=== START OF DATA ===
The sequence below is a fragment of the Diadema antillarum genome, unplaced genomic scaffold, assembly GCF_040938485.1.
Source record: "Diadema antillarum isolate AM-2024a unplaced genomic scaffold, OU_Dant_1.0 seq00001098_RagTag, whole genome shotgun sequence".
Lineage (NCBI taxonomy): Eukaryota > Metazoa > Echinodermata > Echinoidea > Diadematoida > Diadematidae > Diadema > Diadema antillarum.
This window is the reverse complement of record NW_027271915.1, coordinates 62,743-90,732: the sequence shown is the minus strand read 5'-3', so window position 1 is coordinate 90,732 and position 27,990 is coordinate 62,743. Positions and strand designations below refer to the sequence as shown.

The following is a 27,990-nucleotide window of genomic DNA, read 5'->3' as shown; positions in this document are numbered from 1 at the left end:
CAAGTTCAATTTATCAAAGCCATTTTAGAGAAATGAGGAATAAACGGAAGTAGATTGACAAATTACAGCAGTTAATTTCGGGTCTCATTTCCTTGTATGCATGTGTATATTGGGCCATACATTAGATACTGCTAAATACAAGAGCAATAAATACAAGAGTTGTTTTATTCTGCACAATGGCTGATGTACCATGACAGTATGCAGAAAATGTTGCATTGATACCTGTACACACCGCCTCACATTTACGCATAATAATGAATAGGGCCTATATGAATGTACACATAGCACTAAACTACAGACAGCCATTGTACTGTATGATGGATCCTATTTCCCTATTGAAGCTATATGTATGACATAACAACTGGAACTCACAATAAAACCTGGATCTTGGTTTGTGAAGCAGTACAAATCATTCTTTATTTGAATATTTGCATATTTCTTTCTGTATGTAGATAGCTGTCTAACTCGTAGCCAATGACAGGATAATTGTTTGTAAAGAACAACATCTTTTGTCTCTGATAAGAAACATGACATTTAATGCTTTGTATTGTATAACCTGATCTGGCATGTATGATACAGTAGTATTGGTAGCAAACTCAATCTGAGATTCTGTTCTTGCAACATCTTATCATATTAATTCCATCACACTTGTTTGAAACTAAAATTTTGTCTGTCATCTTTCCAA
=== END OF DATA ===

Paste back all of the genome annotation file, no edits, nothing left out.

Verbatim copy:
The sequence below is a fragment of the Diadema antillarum genome, unplaced genomic scaffold, assembly GCF_040938485.1.
Source record: "Diadema antillarum isolate AM-2024a unplaced genomic scaffold, OU_Dant_1.0 seq00001098_RagTag, whole genome shotgun sequence".
Lineage (NCBI taxonomy): Eukaryota > Metazoa > Echinodermata > Echinoidea > Diadematoida > Diadematidae > Diadema > Diadema antillarum.
This window is the reverse complement of record NW_027271915.1, coordinates 62,743-90,732: the sequence shown is the minus strand read 5'-3', so window position 1 is coordinate 90,732 and position 27,990 is coordinate 62,743. Positions and strand designations below refer to the sequence as shown.

The following is a 27,990-nucleotide window of genomic DNA, read 5'->3' as shown; positions in this document are numbered from 1 at the left end:
CAAGTTCAATTTATCAAAGCCATTTTAGAGAAATGAGGAATAAACGGAAGTAGATTGACAAATTACAGCAGTTAATTTCGGGTCTCATTTCCTTGTATGCATGTGTATATTGGGCCATACATTAGATACTGCTAAATACAAGAGCAATAAATACAAGAGTTGTTTTATTCTGCACAATGGCTGATGTACCATGACAGTATGCAGAAAATGTTGCATTGATACCTGTACACACCGCCTCACATTTACGCATAATAATGAATAGGGCCTATATGAATGTACACATAGCACTAAACTACAGACAGCCATTGTACTGTATGATGGATCCTATTTCCCTATTGAAGCTATATGTATGACATAACAACTGGAACTCACAATAAAACCTGGATCTTGGTTTGTGAAGCAGTACAAATCATTCTTTATTTGAATATTTGCATATTTCTTTCTGTATGTAGATAGCTGTCTAACTCGTAGCCAATGACAGGATAATTGTTTGTAAAGAACAACATCTTTTGTCTCTGATAAGAAACATGACATTTAATGCTTTGTATTGTATAACCTGATCTGGCATGTATGATACAGTAGTATTGGTAGCAAACTCAATCTGAGATTCTGTTCTTGCAACATCTTATCATATTAATTCCATCACACTTGTTTGAAACTAAAATTTTGTCTGTCATCTTTCCAA